Olive is a small evergreen tree native to Mediterranean regions. The characteristic green to blue-black fruit of this tree yields a useful, edible oil. Both the oil and the dried green-grayish colored leaves are used medicinally.1 , 2
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Olive leaf has been used traditionally to treat people with hypertension. In animal studies a constituent of olive leaf has decreased blood pressure and dilated arteries surrounding the heart when given by injection.
In animal studies oleuropein, one of the constituents of olive leaf, has decreased blood pressure and dilated arteries surrounding the heart, when given by injection or intravenously.5 Olive leaf has been used traditionally to treat people with hypertension,6 In a double-blind trial, the blood pressure-lowering effect of an extract of olive leaf was nearly as great as that of captopril, a drug used to treat hypertension. The olive leaf extract used in the study was EFLA 943, and the amount given was 500 mg twice a day for 8 weeks.7
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Olive leaf is an herb that directly attack microbes.
Type 1 Diabetes
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Olive leaf extracts have been used experimentally to lower high blood sugar in diabetic animals
Olive leaf extracts have been used experimentally to lower elevated blood-sugar levels in diabetic animals.8 These results have not been reproduced in human clinical trials.
Type 2 Diabetes
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Olive leaf extracts have been used experimentally to lower high blood sugar in diabetic animals.
Olive leaf extracts have been used experimentally to lower elevated blood-sugar levels in diabetic animals.9 These results have not been reproduced in human clinical trials.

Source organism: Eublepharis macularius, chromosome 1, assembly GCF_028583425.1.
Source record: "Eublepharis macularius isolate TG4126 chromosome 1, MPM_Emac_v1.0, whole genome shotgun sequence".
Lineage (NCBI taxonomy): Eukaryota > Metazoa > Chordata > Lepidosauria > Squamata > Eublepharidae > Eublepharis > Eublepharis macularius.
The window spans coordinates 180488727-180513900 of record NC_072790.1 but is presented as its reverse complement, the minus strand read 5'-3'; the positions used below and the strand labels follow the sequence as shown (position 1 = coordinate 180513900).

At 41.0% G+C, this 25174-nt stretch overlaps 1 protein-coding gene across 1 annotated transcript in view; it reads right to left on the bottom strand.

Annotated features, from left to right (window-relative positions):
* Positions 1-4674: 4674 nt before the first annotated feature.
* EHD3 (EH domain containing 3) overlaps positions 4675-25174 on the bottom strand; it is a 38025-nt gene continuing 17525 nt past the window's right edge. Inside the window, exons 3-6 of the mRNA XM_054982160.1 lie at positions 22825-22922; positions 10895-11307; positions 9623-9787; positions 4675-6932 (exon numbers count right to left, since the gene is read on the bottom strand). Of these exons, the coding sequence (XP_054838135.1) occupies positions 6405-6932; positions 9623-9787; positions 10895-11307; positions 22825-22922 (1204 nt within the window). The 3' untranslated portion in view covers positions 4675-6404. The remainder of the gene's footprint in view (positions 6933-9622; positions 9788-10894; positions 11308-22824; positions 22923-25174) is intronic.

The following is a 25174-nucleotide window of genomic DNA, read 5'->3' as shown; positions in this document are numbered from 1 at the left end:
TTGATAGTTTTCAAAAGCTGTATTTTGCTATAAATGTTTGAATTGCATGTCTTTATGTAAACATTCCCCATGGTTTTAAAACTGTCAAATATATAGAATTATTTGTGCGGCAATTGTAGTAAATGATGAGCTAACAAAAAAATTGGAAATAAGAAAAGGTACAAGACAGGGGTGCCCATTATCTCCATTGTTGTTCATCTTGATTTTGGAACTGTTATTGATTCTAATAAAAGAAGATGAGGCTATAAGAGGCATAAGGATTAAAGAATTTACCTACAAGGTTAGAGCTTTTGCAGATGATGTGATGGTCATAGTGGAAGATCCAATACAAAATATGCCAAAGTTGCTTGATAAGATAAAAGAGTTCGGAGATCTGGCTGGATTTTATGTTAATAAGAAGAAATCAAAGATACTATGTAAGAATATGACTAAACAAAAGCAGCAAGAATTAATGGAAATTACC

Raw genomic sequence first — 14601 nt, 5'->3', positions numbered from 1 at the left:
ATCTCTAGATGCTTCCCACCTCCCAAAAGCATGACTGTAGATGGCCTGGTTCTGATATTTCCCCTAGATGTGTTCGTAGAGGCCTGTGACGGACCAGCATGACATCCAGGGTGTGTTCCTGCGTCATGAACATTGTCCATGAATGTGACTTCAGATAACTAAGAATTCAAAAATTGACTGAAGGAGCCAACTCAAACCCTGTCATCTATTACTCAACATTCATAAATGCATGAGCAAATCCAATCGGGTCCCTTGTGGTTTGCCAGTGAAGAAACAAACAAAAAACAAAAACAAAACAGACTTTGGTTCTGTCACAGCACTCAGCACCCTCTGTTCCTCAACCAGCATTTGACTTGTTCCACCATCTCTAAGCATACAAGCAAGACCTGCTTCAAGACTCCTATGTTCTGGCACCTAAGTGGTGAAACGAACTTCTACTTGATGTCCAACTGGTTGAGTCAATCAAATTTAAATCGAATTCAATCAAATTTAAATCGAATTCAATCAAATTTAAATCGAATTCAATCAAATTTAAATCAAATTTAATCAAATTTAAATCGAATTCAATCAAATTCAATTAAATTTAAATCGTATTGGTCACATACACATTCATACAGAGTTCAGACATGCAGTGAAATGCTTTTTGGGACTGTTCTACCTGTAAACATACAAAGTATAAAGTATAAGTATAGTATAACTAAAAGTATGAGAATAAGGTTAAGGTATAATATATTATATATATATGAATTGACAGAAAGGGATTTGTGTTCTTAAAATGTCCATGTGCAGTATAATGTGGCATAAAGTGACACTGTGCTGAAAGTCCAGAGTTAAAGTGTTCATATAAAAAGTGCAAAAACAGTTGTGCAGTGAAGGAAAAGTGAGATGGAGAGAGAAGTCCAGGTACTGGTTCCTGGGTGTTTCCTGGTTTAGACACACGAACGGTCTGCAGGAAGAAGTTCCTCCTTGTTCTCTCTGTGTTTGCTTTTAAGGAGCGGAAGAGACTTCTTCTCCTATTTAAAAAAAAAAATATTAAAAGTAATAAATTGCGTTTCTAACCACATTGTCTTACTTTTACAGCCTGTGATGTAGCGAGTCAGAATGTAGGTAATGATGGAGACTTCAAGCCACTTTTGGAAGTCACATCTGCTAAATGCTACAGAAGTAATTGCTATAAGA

The olive tree has been held in high esteem throughout history. Moses reportedly decreed that men who cultivated the leaf be exempt from serving in the army. The oil is symbolic of purity and goodness, while the olive branch represents peace and prosperity. Winners in the Greek Olympic games were crowned with a wreath of olive leaves.3 Historically, medicinal use of olive leaf has been for treatment of fevers and for the topical treatment of wounds or infection. As a poultice, it was also used by herbalists to treat skin rashes and boils.4
Olive leaf has a wide number of constituents, including oleuropein and several types of flavonoids (e.g., rutin, apigenin, luteolin).10 While olive leaf is traditionally associated with a wide number of medicinal claims, few of these have been verified by experimental study. In an animal study oleuropein (when given by injection or in intravenous form) was found to decrease blood pressure (e.g., systolic and diastolic) and dilate the coronary arteries surrounding the heart.11 This ability to lower blood pressure may justify the traditional use of olive leaf in the treatment of mild to moderate hypertension.12 However, human studies are needed to clearly establish olive leaf as a potential treatment for high blood pressure.
In addition, a test tube study has revealed that oleuropein inhibits the oxidation of LDL (“bad”) cholesterol. LDL oxidation is one part in a series of damaging events that, if left unchecked, can lead to the development of atherosclerosis.13 This action may provide one clue as to why those consuming a Mediterranean-based diet may lower their risk of developing atherosclerosis.